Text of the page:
Q: What are you working on at the moment?
A: A lot of hip hop one-offs, getting ready to mix an accapella band, and I have an ongoing project with The Brad Curtis Project. His songwriting is amazing right now, it's exciting.
Q: What advice do you have for a customer looking to hire a provider like you?
A: If you only have a few dollars to spend you might get some value out of the Fiverr crowd, but don't delude yourself into thinking they are giving you a professional mixing job. If I see one more engineer promising a "radio ready mix" for ten bucks I'm gonna be sick!
Q: How would you describe your style?
A: I'm a chameleon, really the song dictates my style. I will say I like mixing powerful drums, and vocals with interesting effects that most listeners never notice. I believe it's the details you don't consciously hear that separate a decent mix from a really amazing one.
Q: Which artist would you like to work with and why?
A: This might sound wierd but I don't really wish I could work with anyone I've heard on the radio. For one thing, their sound is already "there", I get excited when I hear material that is strong already but also has room for improvement in a way that I can provide.
Q: What questions do you ask prospective clients?
A: Show me the material and tell me what you can afford. I can work on almost any budget but the workflow must be defined by how much you can invest. That doesn't' mean I want to take all your money - it means I want to structure the project so that it gets finished before you run out!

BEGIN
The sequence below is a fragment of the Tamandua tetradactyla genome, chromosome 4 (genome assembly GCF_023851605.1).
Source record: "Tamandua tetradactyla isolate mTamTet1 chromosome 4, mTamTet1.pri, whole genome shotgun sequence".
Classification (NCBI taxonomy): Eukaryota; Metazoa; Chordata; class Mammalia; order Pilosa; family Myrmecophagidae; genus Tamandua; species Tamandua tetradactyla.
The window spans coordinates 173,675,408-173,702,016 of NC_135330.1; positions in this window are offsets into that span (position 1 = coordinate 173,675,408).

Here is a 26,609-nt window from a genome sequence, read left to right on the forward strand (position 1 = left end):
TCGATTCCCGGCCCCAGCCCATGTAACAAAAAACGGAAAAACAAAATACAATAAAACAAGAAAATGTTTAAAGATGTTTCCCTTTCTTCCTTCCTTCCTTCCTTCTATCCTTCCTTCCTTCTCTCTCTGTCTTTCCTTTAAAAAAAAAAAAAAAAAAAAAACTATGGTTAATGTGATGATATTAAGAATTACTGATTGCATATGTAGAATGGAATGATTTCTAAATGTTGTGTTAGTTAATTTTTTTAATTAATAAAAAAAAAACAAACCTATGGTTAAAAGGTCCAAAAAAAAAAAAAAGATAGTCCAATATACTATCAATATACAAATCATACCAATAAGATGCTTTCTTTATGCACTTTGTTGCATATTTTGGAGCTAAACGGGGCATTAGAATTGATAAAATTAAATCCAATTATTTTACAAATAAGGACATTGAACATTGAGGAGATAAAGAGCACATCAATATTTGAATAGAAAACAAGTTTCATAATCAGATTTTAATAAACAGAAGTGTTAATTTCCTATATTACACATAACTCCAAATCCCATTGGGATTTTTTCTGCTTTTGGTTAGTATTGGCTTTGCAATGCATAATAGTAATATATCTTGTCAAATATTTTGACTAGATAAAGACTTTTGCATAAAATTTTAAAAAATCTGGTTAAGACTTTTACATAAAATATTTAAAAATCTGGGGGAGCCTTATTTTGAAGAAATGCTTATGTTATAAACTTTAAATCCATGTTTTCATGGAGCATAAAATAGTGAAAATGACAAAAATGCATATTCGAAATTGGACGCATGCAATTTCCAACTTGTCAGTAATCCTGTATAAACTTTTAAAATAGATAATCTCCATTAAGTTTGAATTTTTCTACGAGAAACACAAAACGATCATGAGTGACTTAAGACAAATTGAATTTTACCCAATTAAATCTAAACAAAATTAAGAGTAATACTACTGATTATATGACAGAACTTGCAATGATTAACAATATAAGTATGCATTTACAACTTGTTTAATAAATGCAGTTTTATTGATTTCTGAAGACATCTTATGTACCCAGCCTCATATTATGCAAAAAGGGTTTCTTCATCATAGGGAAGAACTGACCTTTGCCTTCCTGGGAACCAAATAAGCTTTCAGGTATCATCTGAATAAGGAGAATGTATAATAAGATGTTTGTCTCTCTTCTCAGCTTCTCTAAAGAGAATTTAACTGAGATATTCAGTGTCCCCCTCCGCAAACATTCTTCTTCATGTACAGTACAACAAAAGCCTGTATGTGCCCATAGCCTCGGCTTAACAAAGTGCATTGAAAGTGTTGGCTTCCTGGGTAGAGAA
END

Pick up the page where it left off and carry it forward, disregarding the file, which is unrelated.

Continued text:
Q: What type of music do you usually work on?
A: Hip hop, bluegrass, folk, country rock, I listen to it all and I mix it all.
Q: Describe the most common type of work you do for your clients.
A: Most often I take someone's simple song, like a keyboard or acoustic guitar track and some lyrics and a vocal melody, and help adapt the musical arrangement to suit more instrumentation, and then book and track session players to turn it into a full band album. Other times I work with songwriters who aren't interested in a large arrangement, and of course sometimes there is a band and I simply help them create their album.